About a year ago I was lucky enough to end up with a new laptop. Not that there’s anything wrong with my loyal desktop, but I was heading off on a four week business trip to the frozen north and I needed something more portable with wireless capability. It’s far from the most stunning or powerful model on the market, and the battery only lasts about two hours a shot (less with music), but I can easily say it’s almost tripled my productivity. I write these columns on it, I pounded out the majority of a screenplay to meet a contest deadline, and started poking at my second novel for the first time (in all honesty) in about a year.
In fact, I barely do any creative writing at all on my desktop these days. Sure it gets second drafts and polishes, but it’s become much more of a “social” machine now. A place for e’mail, Dawn of War, and Cities of M’Dhoria. Although it’s been only a dozen months or so since I got the laptop, this small evolutionary step only really stood out when I was thinking about this month’s column, where I really wanted to talk about legal pads.
No, trust me. This is all going somewhere.
One of the biggest causes of writer’s block for all of us, in my mind, is simple fear. Fear that the words that are about to flow down and out through our fingertips, dance across the keyboard, and appear on that screen are going to be anything less than Oscar/ Emmy/ Nobel-prize-winning gold. That they are not going to be worth writing down. So we pause, we stall, we overthink, and eventually, whether consciously or not, we’ve put off writing for another day.
Thus, the legal pad.
Many years back, when I was in college and mammoths were crossing the land bridge into North America, there was a sidebar article in Writer’s Digest defending the use of blue ink and legal pads as a valid “method” of writing because it frees the writer up creatively. It was so ridiculously simple and true, it’s stuck with me for almost twenty years, and now I’m sharing it with you.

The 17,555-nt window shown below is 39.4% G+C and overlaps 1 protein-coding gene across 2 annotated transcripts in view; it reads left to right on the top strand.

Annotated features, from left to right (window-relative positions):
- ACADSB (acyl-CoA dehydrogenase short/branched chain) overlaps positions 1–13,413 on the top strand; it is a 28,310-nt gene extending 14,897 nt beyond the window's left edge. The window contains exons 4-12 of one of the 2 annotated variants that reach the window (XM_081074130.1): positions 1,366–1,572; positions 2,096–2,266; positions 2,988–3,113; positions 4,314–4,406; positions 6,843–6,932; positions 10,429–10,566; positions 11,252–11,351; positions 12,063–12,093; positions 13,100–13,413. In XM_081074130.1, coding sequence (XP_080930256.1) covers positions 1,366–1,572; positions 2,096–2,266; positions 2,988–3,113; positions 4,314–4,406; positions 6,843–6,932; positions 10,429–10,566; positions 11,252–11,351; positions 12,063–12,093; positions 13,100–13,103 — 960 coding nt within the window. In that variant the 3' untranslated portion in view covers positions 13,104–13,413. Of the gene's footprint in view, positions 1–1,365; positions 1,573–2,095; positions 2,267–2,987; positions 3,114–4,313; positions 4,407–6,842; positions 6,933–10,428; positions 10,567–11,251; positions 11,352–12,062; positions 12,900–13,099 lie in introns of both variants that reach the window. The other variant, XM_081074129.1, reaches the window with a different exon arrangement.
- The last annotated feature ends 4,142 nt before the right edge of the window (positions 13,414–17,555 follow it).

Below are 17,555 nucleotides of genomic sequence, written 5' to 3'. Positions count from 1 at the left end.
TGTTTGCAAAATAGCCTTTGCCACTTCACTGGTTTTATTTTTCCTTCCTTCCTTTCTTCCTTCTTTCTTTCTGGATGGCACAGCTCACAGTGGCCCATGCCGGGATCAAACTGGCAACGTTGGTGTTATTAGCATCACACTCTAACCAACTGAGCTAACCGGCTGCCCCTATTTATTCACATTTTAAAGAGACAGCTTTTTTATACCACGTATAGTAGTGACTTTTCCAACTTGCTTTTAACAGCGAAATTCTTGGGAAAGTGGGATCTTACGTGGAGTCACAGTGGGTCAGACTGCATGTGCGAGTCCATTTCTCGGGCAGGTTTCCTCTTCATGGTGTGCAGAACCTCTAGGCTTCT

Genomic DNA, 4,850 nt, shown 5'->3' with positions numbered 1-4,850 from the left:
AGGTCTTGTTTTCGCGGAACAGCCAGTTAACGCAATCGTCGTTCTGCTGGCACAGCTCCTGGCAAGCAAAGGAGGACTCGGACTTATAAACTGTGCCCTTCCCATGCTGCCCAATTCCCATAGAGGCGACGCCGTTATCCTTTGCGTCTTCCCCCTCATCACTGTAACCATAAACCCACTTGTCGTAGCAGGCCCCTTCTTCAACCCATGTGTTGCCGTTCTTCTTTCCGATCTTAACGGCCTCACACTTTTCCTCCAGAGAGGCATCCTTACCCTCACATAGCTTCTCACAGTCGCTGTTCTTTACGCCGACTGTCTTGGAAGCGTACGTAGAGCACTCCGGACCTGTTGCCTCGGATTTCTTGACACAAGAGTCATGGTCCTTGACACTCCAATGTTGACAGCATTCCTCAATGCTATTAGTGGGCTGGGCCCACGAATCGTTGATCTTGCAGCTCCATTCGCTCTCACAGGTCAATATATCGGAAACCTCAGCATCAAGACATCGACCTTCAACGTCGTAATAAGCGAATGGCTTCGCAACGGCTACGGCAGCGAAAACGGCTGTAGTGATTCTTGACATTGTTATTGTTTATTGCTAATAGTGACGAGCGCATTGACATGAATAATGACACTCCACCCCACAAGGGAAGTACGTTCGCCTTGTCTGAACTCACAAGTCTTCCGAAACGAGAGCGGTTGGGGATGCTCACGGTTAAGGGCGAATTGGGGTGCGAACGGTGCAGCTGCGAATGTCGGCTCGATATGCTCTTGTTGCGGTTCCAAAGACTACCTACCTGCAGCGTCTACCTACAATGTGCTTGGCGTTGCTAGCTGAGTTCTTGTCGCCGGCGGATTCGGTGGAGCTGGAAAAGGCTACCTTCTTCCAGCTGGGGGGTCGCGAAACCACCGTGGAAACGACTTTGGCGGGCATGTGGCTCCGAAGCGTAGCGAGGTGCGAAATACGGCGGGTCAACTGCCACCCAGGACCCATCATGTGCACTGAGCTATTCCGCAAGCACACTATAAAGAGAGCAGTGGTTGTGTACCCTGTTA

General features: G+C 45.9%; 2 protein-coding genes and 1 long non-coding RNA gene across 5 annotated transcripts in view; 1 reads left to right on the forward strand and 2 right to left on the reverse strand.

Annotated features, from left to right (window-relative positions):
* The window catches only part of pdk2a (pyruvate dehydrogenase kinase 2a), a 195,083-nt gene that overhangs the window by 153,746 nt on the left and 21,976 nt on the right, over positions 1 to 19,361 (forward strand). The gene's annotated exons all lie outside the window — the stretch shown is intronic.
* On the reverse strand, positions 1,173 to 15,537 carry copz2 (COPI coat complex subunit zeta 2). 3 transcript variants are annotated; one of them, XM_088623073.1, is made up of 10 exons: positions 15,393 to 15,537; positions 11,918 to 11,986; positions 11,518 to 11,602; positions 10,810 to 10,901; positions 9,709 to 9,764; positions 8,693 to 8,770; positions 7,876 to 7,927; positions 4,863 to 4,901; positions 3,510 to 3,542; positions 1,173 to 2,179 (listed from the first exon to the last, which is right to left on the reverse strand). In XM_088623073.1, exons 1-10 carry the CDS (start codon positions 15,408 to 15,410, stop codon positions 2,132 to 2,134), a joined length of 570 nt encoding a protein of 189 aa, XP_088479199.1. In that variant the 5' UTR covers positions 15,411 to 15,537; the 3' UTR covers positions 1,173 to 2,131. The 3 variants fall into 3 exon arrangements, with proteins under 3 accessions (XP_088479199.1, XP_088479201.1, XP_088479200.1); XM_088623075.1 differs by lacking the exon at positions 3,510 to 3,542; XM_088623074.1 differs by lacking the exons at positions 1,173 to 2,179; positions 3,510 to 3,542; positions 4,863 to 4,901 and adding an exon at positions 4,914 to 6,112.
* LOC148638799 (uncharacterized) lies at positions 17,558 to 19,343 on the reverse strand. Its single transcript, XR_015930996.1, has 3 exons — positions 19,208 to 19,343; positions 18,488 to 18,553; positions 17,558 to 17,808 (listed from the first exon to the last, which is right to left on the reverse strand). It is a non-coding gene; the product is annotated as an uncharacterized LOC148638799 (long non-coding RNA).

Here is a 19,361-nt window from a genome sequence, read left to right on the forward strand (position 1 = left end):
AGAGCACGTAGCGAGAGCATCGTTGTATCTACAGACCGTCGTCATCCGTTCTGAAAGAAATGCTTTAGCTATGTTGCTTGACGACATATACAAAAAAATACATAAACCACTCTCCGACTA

A legal pad is about the lowest form of paper there is. Seriously. That’s why lawyers use them (zing!). They’re cheap, disposable, bright yellow, and absolutely no one is ever going to accept a screenplay written on one. Absolutely. No. One.
What a relief.
That means whatever we do on that legal pad is not going to be seen. We can rest assured going in that it doesn’t need to be gold. In fact, it can be crap. Complete crap. No need to worry about spelling or grammar or fact-checking. We are off the hook and utterly free to scribble out three or four nonsensical, utterly inaccurate pages of crap every day in that horrible handwriting that baffles our parents, friends, and loved ones. A legal pad is a safe place. We can scrawl out anything at all without care or concern. Most importantly, without fear.
Write down that new screenplay. Write out
Because that’s what it’s all about. Getting the words flowing down and out into the world. Any words. Once you’ve got momentum, it’s easy enough to slip off onto that new script, and before you know it you’re two or three pages closer to another Oscar statue on your mantle. Or at least a few more bucks in your bank account.
This is what all of us, as writers, need to do. Find a place or a format where, bizarre as it sounds, the content doesn’t matter. A legal pad. A laptop. A placemat. A PDA. A way that we can just write, just put out anything we can that fills up that bright yellow page. Without worry of censure or criticism of any type.
This little Gateway laptop has become my legal pad. I can sit here and stab away at this odd-shaped, compacted keyboard and not worry about the quality of my output. I know absolutely no one’s ever going to see what’s on it (except maybe my girlfriend leaning over the couch to peek, or my cat sprawled across the keyboard). So I can whip out the first draft of this column while watching The Batman/Superman Movie (Kevin Conroy is the one, true animated Batman) and not feel at all guilty about some of the references and examples I toss out, since I know they will never, ever see print. They probably won’t even make it to an editor’s desk to be red-lined.
Find your legal pad. Write on it every single day. Anything at all, because the important thing is to write.
And to read next month’s column.